Water Wars Latest: Tough Talk from Alabama's Governor
Governor Bob Riley is speaking out, saying he's so frustrated with the Army Corps of Engineers, he may order Alabama waterways to slow down their releases even if it might defy federal regulations.
The latest round in the battle over who gets access to Georgia's federally regulated water is coming down to who's conserved, and who hasn't.
Yesterday, Georgia U.S. Senator Johnny Isakson implied Alabama is in tough straits because it hasn't cut back, and that angered Governor Riley.
"For them to say that we haven't done anything, just look at what Atlanta has not done over the last several months, It's not like this drought just snuck up on anybody," he said.
Alabama's legal position is that the Army Corps of Engineers has allowed several Georgia communities to take more water out of the federally regulated Lake Allatoona than any of them ever signed contracts for all while shorting downstream amounts Alabama is supposed to get.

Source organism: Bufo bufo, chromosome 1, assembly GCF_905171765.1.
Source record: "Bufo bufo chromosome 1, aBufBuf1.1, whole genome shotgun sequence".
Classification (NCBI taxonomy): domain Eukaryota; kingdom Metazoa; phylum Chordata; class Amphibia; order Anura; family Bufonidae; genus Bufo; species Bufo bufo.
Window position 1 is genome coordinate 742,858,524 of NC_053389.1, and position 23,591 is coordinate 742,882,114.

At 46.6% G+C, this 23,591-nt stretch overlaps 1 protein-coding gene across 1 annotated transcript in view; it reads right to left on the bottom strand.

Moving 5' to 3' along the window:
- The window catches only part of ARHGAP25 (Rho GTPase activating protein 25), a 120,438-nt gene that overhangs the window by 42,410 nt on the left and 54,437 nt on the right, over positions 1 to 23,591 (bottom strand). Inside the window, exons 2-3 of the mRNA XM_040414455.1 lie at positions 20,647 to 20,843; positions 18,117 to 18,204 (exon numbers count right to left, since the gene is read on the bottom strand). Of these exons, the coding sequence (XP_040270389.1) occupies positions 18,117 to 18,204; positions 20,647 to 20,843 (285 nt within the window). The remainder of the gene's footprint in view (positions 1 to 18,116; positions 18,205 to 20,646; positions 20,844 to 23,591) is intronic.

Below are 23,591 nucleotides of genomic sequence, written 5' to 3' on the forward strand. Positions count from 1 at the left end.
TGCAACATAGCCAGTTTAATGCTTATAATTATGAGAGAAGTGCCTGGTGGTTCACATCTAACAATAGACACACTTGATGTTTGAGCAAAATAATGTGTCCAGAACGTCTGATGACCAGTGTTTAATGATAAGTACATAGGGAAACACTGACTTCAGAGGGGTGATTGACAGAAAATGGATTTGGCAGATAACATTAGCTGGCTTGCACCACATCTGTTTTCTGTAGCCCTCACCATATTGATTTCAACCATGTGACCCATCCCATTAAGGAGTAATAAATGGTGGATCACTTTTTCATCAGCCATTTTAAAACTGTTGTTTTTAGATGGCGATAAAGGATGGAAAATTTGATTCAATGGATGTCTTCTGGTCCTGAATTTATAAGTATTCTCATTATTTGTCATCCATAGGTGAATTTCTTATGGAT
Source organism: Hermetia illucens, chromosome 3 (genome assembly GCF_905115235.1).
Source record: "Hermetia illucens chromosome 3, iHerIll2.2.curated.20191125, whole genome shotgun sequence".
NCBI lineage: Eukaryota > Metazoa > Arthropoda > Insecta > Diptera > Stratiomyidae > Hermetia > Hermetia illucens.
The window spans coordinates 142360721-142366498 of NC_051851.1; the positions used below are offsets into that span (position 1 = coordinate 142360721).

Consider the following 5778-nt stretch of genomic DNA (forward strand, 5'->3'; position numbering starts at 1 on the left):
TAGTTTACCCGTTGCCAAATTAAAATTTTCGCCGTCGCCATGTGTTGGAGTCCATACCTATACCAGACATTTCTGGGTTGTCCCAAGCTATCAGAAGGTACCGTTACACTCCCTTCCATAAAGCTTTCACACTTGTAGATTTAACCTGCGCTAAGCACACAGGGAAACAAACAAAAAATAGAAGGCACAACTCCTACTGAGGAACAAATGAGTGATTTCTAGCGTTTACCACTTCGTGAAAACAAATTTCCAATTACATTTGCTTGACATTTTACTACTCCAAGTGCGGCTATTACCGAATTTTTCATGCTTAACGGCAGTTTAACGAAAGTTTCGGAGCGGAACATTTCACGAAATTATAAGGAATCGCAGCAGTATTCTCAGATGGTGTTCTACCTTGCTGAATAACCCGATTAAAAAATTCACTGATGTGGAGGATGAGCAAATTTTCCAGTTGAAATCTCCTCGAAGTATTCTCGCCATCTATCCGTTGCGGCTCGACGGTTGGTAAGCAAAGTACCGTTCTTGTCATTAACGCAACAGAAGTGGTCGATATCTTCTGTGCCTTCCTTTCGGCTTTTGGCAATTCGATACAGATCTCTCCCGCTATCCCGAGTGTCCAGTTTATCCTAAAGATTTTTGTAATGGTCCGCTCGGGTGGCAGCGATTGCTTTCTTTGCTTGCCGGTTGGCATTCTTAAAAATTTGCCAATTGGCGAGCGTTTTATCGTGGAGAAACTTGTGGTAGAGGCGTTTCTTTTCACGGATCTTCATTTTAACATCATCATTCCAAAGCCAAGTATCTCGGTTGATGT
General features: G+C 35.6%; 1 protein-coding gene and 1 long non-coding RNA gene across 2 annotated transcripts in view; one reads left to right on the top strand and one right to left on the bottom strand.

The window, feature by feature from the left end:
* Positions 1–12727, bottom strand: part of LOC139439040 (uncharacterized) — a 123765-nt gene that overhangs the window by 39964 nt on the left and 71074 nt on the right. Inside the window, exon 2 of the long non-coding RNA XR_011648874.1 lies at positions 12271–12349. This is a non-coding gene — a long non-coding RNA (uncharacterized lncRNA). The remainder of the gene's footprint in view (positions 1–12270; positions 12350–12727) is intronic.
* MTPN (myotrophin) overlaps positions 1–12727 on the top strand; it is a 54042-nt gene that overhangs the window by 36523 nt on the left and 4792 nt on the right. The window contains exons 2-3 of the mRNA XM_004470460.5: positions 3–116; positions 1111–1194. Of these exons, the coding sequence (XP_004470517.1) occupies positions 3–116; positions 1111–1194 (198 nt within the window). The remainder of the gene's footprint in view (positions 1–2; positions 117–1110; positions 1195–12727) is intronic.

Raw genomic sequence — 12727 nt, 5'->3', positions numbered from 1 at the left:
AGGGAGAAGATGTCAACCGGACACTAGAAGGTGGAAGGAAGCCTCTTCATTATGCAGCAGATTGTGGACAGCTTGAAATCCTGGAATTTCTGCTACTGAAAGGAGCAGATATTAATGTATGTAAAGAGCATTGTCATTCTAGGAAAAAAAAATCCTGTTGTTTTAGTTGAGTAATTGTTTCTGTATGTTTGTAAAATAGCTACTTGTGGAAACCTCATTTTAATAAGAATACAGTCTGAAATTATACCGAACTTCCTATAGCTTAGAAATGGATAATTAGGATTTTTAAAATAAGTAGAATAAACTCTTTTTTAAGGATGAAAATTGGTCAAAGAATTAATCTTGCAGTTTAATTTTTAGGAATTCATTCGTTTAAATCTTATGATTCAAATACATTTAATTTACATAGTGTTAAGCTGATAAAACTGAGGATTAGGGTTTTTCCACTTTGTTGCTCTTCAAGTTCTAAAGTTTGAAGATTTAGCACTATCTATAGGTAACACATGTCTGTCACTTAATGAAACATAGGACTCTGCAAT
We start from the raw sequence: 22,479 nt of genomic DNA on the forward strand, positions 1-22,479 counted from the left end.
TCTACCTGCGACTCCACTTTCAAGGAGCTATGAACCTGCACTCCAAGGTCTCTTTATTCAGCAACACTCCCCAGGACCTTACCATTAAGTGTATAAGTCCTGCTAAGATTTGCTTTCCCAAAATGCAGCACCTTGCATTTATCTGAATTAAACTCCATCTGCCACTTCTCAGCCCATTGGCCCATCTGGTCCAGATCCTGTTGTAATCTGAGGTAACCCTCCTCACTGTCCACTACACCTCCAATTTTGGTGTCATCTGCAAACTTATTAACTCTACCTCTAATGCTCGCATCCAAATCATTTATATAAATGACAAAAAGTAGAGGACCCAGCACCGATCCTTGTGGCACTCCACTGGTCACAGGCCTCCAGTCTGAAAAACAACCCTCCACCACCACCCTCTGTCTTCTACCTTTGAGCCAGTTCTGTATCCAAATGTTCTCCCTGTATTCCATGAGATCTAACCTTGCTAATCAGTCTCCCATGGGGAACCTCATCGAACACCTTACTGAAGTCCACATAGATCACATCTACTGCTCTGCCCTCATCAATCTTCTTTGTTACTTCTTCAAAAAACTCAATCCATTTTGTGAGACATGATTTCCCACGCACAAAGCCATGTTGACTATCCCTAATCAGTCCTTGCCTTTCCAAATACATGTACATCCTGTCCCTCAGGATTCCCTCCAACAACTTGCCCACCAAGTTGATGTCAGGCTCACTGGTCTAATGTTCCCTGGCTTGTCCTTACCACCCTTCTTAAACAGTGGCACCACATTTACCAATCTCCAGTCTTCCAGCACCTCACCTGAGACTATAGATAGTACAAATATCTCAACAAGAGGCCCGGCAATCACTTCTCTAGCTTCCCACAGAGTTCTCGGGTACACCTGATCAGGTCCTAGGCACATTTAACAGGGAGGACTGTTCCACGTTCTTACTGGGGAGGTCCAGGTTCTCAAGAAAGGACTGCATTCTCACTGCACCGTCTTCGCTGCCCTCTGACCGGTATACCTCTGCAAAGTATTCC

Riley called that nonsense.
"If you look back over the last few months, it really gets you to the point where you think they're not capable of rational thought," he said.
Now, with some communities starting to talk about extreme contingency plans like trucking in water, Riley says he may order Alabama lakes to lessen their downstream releases - just as he says Georgia has - even if it might conflict with federal law.
"If it means we're going to have to regulate our own reservoirs and our own lakes according to what we feel is correct, then I think it's time for us to do it," said the governor.
The Army Corps of Engineers announced it's planning on rewriting the drought management rules that sparked this controversy between Alabama, Georgia and Florida, but that could take years to finish.
Alabama and Georgia have also launched new federal court cases against the Corps of Engineers in an effort to settle the dispute but that also might take some time.
So with Alabama looking at even more dry weather ahead and poor forecasts, Riley isn't ruling out taking his case again to Washington to twist some higher level arms.
The Attorney General's office filed Alabama's latest court action Wednesday, and Georgia followed Thursday. There's no word on when either of those cases might go before a federal judge.